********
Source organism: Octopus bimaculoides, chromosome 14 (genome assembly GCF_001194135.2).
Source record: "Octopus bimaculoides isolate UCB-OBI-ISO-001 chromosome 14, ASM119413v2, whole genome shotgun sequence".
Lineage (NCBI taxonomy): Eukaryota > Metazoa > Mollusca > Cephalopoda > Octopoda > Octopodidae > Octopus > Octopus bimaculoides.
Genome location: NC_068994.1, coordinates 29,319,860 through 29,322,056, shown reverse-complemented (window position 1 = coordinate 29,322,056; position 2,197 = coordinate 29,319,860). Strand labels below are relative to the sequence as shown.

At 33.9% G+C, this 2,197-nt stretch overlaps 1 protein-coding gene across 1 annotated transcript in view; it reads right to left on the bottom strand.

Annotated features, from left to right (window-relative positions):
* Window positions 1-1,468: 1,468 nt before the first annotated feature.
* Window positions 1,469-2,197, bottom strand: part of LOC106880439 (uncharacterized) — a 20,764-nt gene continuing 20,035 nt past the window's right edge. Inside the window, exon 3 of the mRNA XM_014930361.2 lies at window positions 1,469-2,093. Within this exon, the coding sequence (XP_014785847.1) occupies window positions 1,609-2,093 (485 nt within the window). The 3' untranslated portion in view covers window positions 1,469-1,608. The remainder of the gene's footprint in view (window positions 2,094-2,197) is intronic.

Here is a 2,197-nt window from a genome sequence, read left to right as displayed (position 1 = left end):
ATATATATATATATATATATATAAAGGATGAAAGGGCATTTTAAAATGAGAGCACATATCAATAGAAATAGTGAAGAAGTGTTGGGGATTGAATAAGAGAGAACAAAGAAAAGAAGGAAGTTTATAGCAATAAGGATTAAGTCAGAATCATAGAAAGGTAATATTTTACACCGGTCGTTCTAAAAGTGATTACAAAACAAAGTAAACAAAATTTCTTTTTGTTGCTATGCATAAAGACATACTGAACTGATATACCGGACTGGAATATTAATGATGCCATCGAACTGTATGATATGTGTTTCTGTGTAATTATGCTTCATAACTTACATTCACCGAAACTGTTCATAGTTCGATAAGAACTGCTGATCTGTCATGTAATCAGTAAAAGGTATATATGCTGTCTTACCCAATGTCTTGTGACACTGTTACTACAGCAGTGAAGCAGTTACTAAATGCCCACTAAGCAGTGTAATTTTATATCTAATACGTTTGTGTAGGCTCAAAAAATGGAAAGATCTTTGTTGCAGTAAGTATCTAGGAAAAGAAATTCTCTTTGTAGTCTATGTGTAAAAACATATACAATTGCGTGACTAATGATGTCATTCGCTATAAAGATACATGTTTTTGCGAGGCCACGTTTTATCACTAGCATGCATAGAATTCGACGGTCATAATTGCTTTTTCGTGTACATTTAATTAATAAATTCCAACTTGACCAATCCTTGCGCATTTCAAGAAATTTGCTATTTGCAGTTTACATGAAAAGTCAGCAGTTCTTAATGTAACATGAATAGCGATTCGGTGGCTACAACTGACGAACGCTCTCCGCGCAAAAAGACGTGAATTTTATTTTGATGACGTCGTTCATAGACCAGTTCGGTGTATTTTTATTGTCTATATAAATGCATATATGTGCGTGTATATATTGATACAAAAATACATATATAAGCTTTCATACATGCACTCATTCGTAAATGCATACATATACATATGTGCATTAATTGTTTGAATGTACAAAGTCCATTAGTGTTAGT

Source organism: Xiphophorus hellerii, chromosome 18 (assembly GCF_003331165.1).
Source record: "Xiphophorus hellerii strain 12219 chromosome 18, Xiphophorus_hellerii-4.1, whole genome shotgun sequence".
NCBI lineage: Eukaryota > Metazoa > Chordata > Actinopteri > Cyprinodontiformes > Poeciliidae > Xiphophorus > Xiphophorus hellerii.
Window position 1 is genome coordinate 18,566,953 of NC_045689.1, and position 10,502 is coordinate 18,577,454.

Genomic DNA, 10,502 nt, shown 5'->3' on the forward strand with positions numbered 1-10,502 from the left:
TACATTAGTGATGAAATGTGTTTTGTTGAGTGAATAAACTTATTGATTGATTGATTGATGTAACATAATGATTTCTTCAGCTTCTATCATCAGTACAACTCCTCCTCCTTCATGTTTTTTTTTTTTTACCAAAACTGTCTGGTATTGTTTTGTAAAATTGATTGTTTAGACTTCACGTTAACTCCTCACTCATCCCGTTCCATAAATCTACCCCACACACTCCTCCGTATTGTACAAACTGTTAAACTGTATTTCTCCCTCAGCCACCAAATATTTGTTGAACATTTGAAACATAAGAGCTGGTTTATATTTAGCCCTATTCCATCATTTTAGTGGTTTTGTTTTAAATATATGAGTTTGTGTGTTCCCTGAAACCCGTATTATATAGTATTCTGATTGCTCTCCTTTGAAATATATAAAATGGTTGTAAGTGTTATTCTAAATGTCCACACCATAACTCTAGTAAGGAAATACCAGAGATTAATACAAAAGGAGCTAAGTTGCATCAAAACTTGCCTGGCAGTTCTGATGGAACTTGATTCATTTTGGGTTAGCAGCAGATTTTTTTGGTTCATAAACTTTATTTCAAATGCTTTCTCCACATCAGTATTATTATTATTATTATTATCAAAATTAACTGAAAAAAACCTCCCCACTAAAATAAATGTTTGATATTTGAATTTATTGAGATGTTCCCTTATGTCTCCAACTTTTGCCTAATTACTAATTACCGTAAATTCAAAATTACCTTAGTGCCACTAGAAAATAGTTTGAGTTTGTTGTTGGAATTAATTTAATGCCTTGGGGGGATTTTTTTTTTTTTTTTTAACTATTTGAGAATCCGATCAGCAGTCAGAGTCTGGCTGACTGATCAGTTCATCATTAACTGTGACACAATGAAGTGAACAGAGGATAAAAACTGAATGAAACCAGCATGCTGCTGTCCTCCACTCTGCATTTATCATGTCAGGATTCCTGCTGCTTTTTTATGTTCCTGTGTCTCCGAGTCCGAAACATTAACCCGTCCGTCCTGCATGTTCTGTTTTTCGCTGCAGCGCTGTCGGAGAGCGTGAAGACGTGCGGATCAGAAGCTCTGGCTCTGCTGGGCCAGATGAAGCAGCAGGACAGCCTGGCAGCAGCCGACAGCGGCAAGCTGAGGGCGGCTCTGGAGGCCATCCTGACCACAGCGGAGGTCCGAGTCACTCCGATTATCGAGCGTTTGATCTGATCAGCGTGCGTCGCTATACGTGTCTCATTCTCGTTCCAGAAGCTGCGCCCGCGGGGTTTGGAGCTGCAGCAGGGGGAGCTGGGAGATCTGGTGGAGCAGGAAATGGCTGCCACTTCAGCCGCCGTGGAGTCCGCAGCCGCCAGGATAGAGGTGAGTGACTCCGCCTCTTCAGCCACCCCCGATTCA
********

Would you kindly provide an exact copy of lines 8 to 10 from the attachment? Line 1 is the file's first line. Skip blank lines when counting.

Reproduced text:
* Window positions 1,469-2,197, bottom strand: part of LOC106880439 (uncharacterized) — a 20,764-nt gene continuing 20,035 nt past the window's right edge. Inside the window, exon 3 of the mRNA XM_014930361.2 lies at window positions 1,469-2,093. Within this exon, the coding sequence (XP_014785847.1) occupies window positions 1,609-2,093 (485 nt within the window). The 3' untranslated portion in view covers window positions 1,469-1,608. The remainder of the gene's footprint in view (window positions 2,094-2,197) is intronic.

Here is a 2,197-nt window from a genome sequence, read left to right as displayed (position 1 = left end):
ATATATATATATATATATATATAAAGGATGAAAGGGCATTTTAAAATGAGAGCACATATCAATAGAAATAGTGAAGAAGTGTTGGGGATTGAATAAGAGAGAACAAAGAAAAGAAGGAAGTTTATAGCAATAAGGATTAAGTCAGAATCATAGAAAGGTAATATTTTACACCGGTCGTTCTAAAAGTGATTACAAAACAAAGTAAACAAAATTTCTTTTTGTTGCTATGCATAAAGACATACTGAACTGATATACCGGACTGGAATATTAATGATGCCATCGAACTGTATGATATGTGTTTCTGTGTAATTATGCTTCATAACTTACATTCACCGAAACTGTTCATAGTTCGATAAGAACTGCTGATCTGTCATGTAATCAGTAAAAGGTATATATGCTGTCTTACCCAATGTCTTGTGACACTGTTACTACAGCAGTGAAGCAGTTACTAAATGCCCACTAAGCAGTGTAATTTTATATCTAATACGTTTGTGTAGGCTCAAAAAATGGAAAGATCTTTGTTGCAGTAAGTATCTAGGAAAAGAAATTCTCTTTGTAGTCTATGTGTAAAAACATATACAATTGCGTGACTAATGATGTCATTCGCTATAAAGATACATGTTTTTGCGAGGCCACGTTTTATCACTAGCATGCATAGAATTCGACGGTCATAATTGCTTTTTCGTGTACATTTAATTAATAAATTCCAACTTGACCAATCCTTGCGCATTTCAAGAAATTTGCTATTTGCAGTTTACATGAAAAGTCAGCAGTTCTTAATGTAACATGAATAGCGATTCGGTGGCTACAACTGACGAACGCTCTCCGCGCAAAAAGACGTGAATTTTATTTTGATGACGTCGTTCATAGACCAGTTCGGTGTATTTTTATTGTCTATATAAATGCATATATGTGCGTGTATATATTGATACAAAAATACATATATAAGCTTTCATACATGCACTCATTCGTAAATGCATACATATACATATGTGCATTAATTGTTTGAATGTACAAAGTCCATTAGTGTTAGT